Credit & Copyright: David CortnerExplanation: This coming Tuesday, our Moon will appear to disappear. A similar total lunar eclipse is seen above in a time lapse image captured in 2003 over North Carolina, USA. As the Earth moves between the Moon and the Sun, the Earth's shadow fell on the moon, making it quite dark. In the above picture the Earth's rotation, multiple exposures, and digital enhancements are used to create a time-lapse effect that dramatizes how the Moon looked as it faded out and re-appeared during the three hour lunar eclipse. As the Earth's shadow engulfed the Moon, the lunar images became less and less bright, practically disappearing during totality. At this time, the Moon, which normally shines by reflecting direct sunlight, shone only by sunlight refracted through the Earth's atmosphere. The next total lunar eclipse won't be visible from Earth until February 2008.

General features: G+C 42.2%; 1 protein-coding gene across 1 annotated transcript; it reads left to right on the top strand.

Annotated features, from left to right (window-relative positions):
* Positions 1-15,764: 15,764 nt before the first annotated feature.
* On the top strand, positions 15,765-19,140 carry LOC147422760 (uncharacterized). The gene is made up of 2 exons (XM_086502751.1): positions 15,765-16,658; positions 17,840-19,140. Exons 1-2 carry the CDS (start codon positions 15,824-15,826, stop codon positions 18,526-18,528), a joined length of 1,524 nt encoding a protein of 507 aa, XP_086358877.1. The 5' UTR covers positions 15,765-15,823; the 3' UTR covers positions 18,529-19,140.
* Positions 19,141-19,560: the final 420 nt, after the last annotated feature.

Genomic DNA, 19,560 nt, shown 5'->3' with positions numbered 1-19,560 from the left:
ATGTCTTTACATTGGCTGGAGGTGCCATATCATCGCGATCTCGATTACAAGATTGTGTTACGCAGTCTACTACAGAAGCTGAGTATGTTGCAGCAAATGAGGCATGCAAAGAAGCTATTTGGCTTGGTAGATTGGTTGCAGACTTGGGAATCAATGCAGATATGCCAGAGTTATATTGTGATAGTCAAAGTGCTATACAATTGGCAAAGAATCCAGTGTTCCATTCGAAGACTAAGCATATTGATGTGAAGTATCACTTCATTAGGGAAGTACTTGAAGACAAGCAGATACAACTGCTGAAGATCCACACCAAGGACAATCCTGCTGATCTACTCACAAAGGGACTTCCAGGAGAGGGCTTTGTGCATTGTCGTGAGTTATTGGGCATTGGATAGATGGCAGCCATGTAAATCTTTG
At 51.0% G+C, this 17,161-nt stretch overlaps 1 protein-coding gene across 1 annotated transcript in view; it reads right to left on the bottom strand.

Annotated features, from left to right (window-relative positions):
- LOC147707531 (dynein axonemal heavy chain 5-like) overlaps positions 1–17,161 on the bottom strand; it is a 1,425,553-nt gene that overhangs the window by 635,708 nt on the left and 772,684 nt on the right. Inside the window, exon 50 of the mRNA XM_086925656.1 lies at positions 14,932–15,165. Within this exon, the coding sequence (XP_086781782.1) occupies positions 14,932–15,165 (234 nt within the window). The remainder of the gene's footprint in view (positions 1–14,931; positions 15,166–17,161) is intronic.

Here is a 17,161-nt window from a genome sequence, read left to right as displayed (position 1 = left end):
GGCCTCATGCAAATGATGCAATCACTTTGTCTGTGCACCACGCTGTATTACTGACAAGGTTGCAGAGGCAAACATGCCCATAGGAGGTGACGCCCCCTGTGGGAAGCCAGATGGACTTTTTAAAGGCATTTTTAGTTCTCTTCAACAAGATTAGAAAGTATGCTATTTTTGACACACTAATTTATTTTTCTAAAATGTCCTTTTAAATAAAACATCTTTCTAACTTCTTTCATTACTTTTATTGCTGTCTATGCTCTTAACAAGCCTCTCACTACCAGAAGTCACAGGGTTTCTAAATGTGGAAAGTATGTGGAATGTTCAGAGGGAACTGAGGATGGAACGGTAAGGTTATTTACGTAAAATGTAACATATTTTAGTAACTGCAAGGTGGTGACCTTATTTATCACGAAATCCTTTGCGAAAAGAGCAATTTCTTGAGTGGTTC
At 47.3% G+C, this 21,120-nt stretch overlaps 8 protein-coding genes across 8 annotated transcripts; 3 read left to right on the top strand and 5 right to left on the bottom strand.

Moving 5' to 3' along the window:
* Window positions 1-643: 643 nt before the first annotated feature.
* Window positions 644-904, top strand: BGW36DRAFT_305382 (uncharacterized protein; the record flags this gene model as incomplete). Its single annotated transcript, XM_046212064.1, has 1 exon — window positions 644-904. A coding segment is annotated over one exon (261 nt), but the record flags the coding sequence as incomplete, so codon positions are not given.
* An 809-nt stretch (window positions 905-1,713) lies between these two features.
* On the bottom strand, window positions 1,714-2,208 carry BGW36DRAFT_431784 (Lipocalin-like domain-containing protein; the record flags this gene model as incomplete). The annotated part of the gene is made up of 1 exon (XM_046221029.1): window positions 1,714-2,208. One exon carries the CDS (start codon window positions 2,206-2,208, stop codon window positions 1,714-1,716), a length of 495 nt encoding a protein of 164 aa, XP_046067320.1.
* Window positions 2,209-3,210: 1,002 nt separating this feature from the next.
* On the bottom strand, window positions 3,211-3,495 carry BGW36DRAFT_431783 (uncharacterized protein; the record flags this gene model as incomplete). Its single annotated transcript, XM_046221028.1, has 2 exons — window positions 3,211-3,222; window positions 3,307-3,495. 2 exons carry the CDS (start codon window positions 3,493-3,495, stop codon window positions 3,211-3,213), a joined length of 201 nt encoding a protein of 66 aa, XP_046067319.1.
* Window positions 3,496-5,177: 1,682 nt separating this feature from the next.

NASA Web Site Statements, Warnings, and Disclaimers
NASA Official: Jay Norris. Specific rights apply.
A service of: LHEA at NASA / GSFC
& Michigan Tech. U.
Based on Astronomy Picture Of the Day
Publications with keywords: total lunar eclipse
Publications with words: total lunar eclipse